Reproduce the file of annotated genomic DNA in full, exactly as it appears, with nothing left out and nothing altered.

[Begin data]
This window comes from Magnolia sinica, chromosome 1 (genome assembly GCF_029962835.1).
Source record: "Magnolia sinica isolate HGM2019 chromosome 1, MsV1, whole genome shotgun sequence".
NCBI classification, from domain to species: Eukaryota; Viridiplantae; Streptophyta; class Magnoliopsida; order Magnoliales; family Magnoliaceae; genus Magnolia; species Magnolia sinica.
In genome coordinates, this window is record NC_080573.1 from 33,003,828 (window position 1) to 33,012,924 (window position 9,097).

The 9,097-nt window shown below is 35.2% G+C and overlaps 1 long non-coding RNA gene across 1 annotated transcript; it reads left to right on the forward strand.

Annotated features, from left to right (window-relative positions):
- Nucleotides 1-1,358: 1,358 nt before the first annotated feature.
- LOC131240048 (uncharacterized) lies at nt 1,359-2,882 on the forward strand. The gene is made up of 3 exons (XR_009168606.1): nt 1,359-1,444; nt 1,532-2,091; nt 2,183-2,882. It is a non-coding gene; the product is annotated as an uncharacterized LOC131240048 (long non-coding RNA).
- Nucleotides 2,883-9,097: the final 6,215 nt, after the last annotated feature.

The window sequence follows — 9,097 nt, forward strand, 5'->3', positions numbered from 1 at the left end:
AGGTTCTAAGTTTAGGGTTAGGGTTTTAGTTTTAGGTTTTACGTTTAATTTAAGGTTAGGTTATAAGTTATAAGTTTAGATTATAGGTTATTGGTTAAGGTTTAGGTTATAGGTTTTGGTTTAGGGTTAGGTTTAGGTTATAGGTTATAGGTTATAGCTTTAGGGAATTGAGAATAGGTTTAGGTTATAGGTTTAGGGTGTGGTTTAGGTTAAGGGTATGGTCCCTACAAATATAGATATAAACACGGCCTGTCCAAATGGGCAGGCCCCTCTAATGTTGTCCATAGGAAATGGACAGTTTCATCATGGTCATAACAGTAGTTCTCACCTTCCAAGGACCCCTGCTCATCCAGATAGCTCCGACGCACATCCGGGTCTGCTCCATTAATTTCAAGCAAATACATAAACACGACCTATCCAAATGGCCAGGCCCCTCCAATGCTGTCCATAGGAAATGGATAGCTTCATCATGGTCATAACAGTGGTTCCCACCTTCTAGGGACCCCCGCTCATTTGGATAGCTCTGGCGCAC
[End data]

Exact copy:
This window comes from Magnolia sinica, chromosome 1 (genome assembly GCF_029962835.1).
Source record: "Magnolia sinica isolate HGM2019 chromosome 1, MsV1, whole genome shotgun sequence".
NCBI classification, from domain to species: Eukaryota; Viridiplantae; Streptophyta; class Magnoliopsida; order Magnoliales; family Magnoliaceae; genus Magnolia; species Magnolia sinica.
In genome coordinates, this window is record NC_080573.1 from 33,003,828 (window position 1) to 33,012,924 (window position 9,097).

The 9,097-nt window shown below is 35.2% G+C and overlaps 1 long non-coding RNA gene across 1 annotated transcript; it reads left to right on the forward strand.

Annotated features, from left to right (window-relative positions):
- Nucleotides 1-1,358: 1,358 nt before the first annotated feature.
- LOC131240048 (uncharacterized) lies at nt 1,359-2,882 on the forward strand. The gene is made up of 3 exons (XR_009168606.1): nt 1,359-1,444; nt 1,532-2,091; nt 2,183-2,882. It is a non-coding gene; the product is annotated as an uncharacterized LOC131240048 (long non-coding RNA).
- Nucleotides 2,883-9,097: the final 6,215 nt, after the last annotated feature.

The window sequence follows — 9,097 nt, forward strand, 5'->3', positions numbered from 1 at the left end:
AGGTTCTAAGTTTAGGGTTAGGGTTTTAGTTTTAGGTTTTACGTTTAATTTAAGGTTAGGTTATAAGTTATAAGTTTAGATTATAGGTTATTGGTTAAGGTTTAGGTTATAGGTTTTGGTTTAGGGTTAGGTTTAGGTTATAGGTTATAGGTTATAGCTTTAGGGAATTGAGAATAGGTTTAGGTTATAGGTTTAGGGTGTGGTTTAGGTTAAGGGTATGGTCCCTACAAATATAGATATAAACACGGCCTGTCCAAATGGGCAGGCCCCTCTAATGTTGTCCATAGGAAATGGACAGTTTCATCATGGTCATAACAGTAGTTCTCACCTTCCAAGGACCCCTGCTCATCCAGATAGCTCCGACGCACATCCGGGTCTGCTCCATTAATTTCAAGCAAATACATAAACACGACCTATCCAAATGGCCAGGCCCCTCCAATGCTGTCCATAGGAAATGGATAGCTTCATCATGGTCATAACAGTGGTTCCCACCTTCTAGGGACCCCCGCTCATTTGGATAGCTCTGGCGCAC